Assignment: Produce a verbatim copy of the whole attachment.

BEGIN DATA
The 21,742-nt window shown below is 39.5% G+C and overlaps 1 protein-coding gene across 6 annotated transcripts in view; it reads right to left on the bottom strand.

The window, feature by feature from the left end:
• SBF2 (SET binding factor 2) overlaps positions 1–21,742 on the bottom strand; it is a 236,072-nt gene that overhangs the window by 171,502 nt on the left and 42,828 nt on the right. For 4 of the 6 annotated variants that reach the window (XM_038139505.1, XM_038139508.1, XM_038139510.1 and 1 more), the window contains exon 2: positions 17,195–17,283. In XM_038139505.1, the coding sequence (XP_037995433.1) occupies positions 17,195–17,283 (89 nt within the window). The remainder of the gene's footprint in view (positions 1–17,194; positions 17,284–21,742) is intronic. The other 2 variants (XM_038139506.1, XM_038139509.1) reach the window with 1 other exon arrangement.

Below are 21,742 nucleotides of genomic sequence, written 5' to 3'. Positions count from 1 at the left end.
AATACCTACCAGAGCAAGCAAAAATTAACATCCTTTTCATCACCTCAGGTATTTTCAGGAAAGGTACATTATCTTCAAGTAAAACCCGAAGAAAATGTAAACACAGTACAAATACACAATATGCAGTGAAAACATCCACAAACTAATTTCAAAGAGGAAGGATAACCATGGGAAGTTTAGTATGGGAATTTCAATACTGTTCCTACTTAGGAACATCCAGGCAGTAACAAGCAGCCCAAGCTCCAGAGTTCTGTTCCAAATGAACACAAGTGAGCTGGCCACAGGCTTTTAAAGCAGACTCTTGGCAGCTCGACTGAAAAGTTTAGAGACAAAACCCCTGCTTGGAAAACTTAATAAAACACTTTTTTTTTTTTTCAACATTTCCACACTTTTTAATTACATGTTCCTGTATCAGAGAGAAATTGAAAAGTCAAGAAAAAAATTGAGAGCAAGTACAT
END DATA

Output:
The 21,742-nt window shown below is 39.5% G+C and overlaps 1 protein-coding gene across 6 annotated transcripts in view; it reads right to left on the bottom strand.

The window, feature by feature from the left end:
• SBF2 (SET binding factor 2) overlaps positions 1–21,742 on the bottom strand; it is a 236,072-nt gene that overhangs the window by 171,502 nt on the left and 42,828 nt on the right. For 4 of the 6 annotated variants that reach the window (XM_038139505.1, XM_038139508.1, XM_038139510.1 and 1 more), the window contains exon 2: positions 17,195–17,283. In XM_038139505.1, the coding sequence (XP_037995433.1) occupies positions 17,195–17,283 (89 nt within the window). The remainder of the gene's footprint in view (positions 1–17,194; positions 17,284–21,742) is intronic. The other 2 variants (XM_038139506.1, XM_038139509.1) reach the window with 1 other exon arrangement.

Below are 21,742 nucleotides of genomic sequence, written 5' to 3'. Positions count from 1 at the left end.
AATACCTACCAGAGCAAGCAAAAATTAACATCCTTTTCATCACCTCAGGTATTTTCAGGAAAGGTACATTATCTTCAAGTAAAACCCGAAGAAAATGTAAACACAGTACAAATACACAATATGCAGTGAAAACATCCACAAACTAATTTCAAAGAGGAAGGATAACCATGGGAAGTTTAGTATGGGAATTTCAATACTGTTCCTACTTAGGAACATCCAGGCAGTAACAAGCAGCCCAAGCTCCAGAGTTCTGTTCCAAATGAACACAAGTGAGCTGGCCACAGGCTTTTAAAGCAGACTCTTGGCAGCTCGACTGAAAAGTTTAGAGACAAAACCCCTGCTTGGAAAACTTAATAAAACACTTTTTTTTTTTTTCAACATTTCCACACTTTTTAATTACATGTTCCTGTATCAGAGAGAAATTGAAAAGTCAAGAAAAAAATTGAGAGCAAGTACAT